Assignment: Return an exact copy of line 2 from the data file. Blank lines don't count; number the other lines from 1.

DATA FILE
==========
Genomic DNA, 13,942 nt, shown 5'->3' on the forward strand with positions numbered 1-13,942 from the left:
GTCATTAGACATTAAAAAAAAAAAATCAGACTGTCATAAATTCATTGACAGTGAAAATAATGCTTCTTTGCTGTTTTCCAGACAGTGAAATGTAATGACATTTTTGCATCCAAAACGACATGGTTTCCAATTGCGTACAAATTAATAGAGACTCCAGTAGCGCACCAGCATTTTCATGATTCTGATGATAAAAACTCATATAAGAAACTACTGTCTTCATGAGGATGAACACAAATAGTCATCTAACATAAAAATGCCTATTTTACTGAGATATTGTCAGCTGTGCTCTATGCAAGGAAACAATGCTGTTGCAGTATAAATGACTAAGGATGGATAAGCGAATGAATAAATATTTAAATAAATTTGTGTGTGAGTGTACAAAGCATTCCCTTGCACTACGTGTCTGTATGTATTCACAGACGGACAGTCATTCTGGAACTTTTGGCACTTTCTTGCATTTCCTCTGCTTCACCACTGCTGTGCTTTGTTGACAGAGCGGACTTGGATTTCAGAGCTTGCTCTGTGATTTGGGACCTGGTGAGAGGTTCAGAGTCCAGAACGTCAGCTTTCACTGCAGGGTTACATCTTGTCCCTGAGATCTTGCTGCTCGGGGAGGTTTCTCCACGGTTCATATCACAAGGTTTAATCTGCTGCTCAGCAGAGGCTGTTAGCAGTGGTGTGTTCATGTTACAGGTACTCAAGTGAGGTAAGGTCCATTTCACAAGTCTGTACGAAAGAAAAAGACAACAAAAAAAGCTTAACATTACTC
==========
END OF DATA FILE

GTCATTAGACATTAAAAAAAAAAAATCAGACTGTCATAAATTCATTGACAGTGAAAATAATGCTTCTTTGCTGTTTTCCAGACAGTGAAATGTAATGACATTTTTGCATCCAAAACGACATGGTTTCCAATTGCGTACAAATTAATAGAGACTCCAGTAGCGCACCAGCATTTTCATGATTCTGATGATAAAAACTCATATAAGAAACTACTGTCTTCATGAGGATGAACACAAATAGTCATCTAACATAAAAATGCCTATTTTACTGAGATATTGTCAGCTGTGCTCTATGCAAGGAAACAATGCTGTTGCAGTATAAATGACTAAGGATGGATAAGCGAATGAATAAATATTTAAATAAATTTGTGTGTGAGTGTACAAAGCATTCCCTTGCACTACGTGTCTGTATGTATTCACAGACGGACAGTCATTCTGGAACTTTTGGCACTTTCTTGCATTTCCTCTGCTTCACCACTGCTGTGCTTTGTTGACAGAGCGGACTTGGATTTCAGAGCTTGCTCTGTGATTTGGGACCTGGTGAGAGGTTCAGAGTCCAGAACGTCAGCTTTCACTGCAGGGTTACATCTTGTCCCTGAGATCTTGCTGCTCGGGGAGGTTTCTCCACGGTTCATATCACAAGGTTTAATCTGCTGCTCAGCAGAGGCTGTTAGCAGTGGTGTGTTCATGTTACAGGTACTCAAGTGAGGTAAGGTCCATTTCACAAGTCTGTACGAAAGAAAAAGACAACAAAAAAAGCTTAACATTACTC